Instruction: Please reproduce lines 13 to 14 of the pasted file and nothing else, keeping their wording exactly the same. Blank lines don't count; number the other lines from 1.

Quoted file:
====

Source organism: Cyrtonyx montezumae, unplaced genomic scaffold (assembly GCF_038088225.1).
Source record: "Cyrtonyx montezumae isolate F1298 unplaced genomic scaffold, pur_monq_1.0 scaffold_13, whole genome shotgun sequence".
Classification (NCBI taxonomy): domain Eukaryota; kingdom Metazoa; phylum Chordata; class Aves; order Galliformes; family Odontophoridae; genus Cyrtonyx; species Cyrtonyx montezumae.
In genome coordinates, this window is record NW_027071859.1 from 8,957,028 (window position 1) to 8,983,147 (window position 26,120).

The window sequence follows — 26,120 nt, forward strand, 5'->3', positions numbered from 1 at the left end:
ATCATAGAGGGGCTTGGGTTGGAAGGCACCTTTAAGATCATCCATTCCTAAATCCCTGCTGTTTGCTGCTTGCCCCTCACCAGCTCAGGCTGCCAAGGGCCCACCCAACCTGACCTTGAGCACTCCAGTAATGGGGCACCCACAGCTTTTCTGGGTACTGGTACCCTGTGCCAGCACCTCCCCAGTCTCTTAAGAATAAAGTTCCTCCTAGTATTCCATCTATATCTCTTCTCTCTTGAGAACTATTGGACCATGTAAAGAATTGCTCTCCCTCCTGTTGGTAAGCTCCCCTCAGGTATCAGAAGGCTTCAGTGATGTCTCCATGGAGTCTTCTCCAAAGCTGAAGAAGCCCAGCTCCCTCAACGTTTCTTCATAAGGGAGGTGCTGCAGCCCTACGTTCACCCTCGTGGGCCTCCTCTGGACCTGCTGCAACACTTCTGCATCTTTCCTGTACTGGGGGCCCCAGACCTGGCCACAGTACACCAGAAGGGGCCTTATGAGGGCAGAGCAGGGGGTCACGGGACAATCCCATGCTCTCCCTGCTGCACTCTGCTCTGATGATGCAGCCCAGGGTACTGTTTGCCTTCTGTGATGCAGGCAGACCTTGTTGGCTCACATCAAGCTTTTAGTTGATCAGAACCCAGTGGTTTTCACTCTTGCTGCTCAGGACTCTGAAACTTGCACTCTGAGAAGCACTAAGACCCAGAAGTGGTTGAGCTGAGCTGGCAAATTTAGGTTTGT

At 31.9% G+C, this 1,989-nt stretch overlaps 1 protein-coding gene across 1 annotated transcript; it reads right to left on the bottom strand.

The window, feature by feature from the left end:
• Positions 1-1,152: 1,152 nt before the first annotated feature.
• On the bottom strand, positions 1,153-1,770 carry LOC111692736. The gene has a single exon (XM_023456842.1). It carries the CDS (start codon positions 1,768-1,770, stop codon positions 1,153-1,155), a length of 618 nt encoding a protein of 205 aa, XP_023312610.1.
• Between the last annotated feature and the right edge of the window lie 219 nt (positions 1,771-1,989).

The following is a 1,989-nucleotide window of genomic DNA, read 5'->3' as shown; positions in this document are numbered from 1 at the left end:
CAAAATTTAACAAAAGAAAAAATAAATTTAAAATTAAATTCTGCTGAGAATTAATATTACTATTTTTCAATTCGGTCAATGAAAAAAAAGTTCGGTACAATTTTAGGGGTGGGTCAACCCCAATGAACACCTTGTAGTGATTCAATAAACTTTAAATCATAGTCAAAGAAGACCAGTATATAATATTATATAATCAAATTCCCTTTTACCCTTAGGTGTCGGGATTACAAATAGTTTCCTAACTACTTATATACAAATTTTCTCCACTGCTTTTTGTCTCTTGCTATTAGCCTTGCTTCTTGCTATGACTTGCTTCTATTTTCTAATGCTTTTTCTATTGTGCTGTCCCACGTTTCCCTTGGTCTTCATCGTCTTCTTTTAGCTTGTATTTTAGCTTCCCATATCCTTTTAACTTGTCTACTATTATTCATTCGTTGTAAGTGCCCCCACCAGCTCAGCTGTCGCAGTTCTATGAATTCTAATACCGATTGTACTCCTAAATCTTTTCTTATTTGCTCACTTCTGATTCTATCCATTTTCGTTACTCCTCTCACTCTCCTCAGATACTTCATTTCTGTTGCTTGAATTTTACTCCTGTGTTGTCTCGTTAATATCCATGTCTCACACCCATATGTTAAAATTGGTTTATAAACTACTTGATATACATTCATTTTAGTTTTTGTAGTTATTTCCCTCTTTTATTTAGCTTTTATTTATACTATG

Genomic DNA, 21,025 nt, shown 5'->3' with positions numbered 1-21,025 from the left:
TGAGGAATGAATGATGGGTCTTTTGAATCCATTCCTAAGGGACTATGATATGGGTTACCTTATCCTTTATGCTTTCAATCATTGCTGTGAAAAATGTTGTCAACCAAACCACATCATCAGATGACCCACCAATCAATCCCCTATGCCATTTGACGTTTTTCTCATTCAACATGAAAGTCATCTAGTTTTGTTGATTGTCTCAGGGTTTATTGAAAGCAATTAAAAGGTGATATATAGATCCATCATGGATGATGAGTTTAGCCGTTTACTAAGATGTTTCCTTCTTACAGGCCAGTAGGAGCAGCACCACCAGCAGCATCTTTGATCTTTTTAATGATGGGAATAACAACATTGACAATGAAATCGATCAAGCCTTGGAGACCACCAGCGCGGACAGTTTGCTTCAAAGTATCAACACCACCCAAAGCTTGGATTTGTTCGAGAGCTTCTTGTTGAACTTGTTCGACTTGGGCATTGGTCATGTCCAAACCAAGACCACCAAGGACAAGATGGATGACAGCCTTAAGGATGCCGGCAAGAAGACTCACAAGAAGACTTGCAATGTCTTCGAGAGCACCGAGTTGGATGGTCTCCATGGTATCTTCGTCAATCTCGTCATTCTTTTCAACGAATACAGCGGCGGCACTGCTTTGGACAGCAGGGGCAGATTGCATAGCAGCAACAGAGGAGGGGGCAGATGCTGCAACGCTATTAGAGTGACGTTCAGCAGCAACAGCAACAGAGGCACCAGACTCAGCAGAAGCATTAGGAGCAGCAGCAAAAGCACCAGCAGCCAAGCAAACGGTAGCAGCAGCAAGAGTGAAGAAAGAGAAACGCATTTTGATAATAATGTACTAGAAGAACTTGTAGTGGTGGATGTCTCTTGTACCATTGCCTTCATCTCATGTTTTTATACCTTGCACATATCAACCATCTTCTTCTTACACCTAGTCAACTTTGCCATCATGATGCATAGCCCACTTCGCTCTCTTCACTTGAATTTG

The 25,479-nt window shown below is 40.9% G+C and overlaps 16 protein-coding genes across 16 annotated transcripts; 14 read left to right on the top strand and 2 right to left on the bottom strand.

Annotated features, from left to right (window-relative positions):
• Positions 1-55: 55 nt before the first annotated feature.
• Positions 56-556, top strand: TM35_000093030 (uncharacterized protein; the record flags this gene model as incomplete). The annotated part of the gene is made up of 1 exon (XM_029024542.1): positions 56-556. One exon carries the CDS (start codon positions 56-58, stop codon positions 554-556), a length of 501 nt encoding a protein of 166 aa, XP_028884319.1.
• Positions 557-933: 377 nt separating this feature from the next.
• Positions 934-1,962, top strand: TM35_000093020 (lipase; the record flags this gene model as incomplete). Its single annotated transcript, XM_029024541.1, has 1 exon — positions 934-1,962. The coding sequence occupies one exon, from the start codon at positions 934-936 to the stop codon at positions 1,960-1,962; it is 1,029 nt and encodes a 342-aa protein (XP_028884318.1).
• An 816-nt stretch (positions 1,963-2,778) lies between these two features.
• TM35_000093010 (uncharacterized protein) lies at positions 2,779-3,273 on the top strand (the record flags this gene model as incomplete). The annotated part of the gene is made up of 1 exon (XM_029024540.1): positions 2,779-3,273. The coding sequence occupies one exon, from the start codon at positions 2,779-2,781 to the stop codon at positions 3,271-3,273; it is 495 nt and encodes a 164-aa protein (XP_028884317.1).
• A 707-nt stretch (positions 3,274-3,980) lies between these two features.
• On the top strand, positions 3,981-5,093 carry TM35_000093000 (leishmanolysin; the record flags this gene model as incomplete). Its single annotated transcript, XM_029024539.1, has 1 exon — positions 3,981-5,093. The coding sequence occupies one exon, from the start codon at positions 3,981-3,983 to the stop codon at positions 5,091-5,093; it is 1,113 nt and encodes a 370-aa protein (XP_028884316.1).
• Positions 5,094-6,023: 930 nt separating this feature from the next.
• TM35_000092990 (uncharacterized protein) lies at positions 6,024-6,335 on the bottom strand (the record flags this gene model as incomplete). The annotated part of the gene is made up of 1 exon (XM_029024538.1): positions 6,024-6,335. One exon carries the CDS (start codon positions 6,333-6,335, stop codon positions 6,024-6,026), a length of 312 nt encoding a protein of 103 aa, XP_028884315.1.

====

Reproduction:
CAAAATTTAACAAAAGAAAAAATAAATTTAAAATTAAATTCTGCTGAGAATTAATATTACTATTTTTCAATTCGGTCAATGAAAAAAAAGTTCGGTACAATTTTAGGGGTGGGTCAACCCCAATGAACACCTTGTAGTGATTCAATAAACTTTAAATCATAGTCAAAGAAGACCAGTATATAATATTATATAATCAAATTCCCTTTTACCCTTAGGTGTCGGGATTACAAATAGTTTCCTAACTACTTATATACAAATTTTCTCCACTGCTTTTTGTCTCTTGCTATTAGCCTTGCTTCTTGCTATGACTTGCTTCTATTTTCTAATGCTTTTTCTATTGTGCTGTCCCACGTTTCCCTTGGTCTTCATCGTCTTCTTTTAGCTTGTATTTTAGCTTCCCATATCCTTTTAACTTGTCTACTATTATTCATTCGTTGTAAGTGCCCCCACCAGCTCAGCTGTCGCAGTTCTATGAATTCTAATACCGATTGTACTCCTAAATCTTTTCTTATTTGCTCACTTCTGATTCTATCCATTTTCGTTACTCCTCTCACTCTCCTCAGATACTTCATTTCTGTTGCTTGAATTTTACTCCTGTGTTGTCTCGTTAATATCCATGTCTCACACCCATATGTTAAAATTGGTTTATAAACTACTTGATATACATTCATTTTAGTTTTTGTAGTTATTTCCCTCTTTTATTTAGCTTTTATTTATACTATG

Genomic DNA, 21,025 nt, shown 5'->3' with positions numbered 1-21,025 from the left: